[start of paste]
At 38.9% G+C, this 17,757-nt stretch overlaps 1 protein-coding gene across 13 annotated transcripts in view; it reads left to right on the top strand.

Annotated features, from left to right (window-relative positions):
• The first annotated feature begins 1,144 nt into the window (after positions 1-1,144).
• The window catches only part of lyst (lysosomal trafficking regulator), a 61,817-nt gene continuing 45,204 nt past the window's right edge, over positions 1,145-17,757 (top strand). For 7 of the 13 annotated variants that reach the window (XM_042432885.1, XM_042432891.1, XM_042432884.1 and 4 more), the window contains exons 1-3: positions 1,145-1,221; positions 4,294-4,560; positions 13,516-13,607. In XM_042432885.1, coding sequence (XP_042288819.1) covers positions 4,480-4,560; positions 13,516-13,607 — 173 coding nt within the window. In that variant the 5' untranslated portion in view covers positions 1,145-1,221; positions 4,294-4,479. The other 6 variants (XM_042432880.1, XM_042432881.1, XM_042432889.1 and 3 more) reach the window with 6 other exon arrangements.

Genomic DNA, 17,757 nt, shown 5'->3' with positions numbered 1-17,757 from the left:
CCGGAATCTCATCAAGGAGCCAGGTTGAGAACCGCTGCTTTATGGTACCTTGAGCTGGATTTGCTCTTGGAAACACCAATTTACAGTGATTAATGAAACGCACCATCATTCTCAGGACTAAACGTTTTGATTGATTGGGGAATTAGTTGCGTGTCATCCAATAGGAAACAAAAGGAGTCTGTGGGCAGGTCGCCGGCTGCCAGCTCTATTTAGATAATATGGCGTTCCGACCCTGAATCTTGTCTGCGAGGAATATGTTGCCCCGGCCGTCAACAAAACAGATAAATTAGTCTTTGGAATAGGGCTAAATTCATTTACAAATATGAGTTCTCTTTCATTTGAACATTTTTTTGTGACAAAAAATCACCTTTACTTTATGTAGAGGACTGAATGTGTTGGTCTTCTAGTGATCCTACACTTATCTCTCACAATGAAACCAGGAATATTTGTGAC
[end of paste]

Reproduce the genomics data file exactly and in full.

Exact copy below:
At 38.9% G+C, this 17,757-nt stretch overlaps 1 protein-coding gene across 13 annotated transcripts in view; it reads left to right on the top strand.

Annotated features, from left to right (window-relative positions):
• The first annotated feature begins 1,144 nt into the window (after positions 1-1,144).
• The window catches only part of lyst (lysosomal trafficking regulator), a 61,817-nt gene continuing 45,204 nt past the window's right edge, over positions 1,145-17,757 (top strand). For 7 of the 13 annotated variants that reach the window (XM_042432885.1, XM_042432891.1, XM_042432884.1 and 4 more), the window contains exons 1-3: positions 1,145-1,221; positions 4,294-4,560; positions 13,516-13,607. In XM_042432885.1, coding sequence (XP_042288819.1) covers positions 4,480-4,560; positions 13,516-13,607 — 173 coding nt within the window. In that variant the 5' untranslated portion in view covers positions 1,145-1,221; positions 4,294-4,479. The other 6 variants (XM_042432880.1, XM_042432881.1, XM_042432889.1 and 3 more) reach the window with 6 other exon arrangements.

Genomic DNA, 17,757 nt, shown 5'->3' with positions numbered 1-17,757 from the left:
CCGGAATCTCATCAAGGAGCCAGGTTGAGAACCGCTGCTTTATGGTACCTTGAGCTGGATTTGCTCTTGGAAACACCAATTTACAGTGATTAATGAAACGCACCATCATTCTCAGGACTAAACGTTTTGATTGATTGGGGAATTAGTTGCGTGTCATCCAATAGGAAACAAAAGGAGTCTGTGGGCAGGTCGCCGGCTGCCAGCTCTATTTAGATAATATGGCGTTCCGACCCTGAATCTTGTCTGCGAGGAATATGTTGCCCCGGCCGTCAACAAAACAGATAAATTAGTCTTTGGAATAGGGCTAAATTCATTTACAAATATGAGTTCTCTTTCATTTGAACATTTTTTTGTGACAAAAAATCACCTTTACTTTATGTAGAGGACTGAATGTGTTGGTCTTCTAGTGATCCTACACTTATCTCTCACAATGAAACCAGGAATATTTGTGAC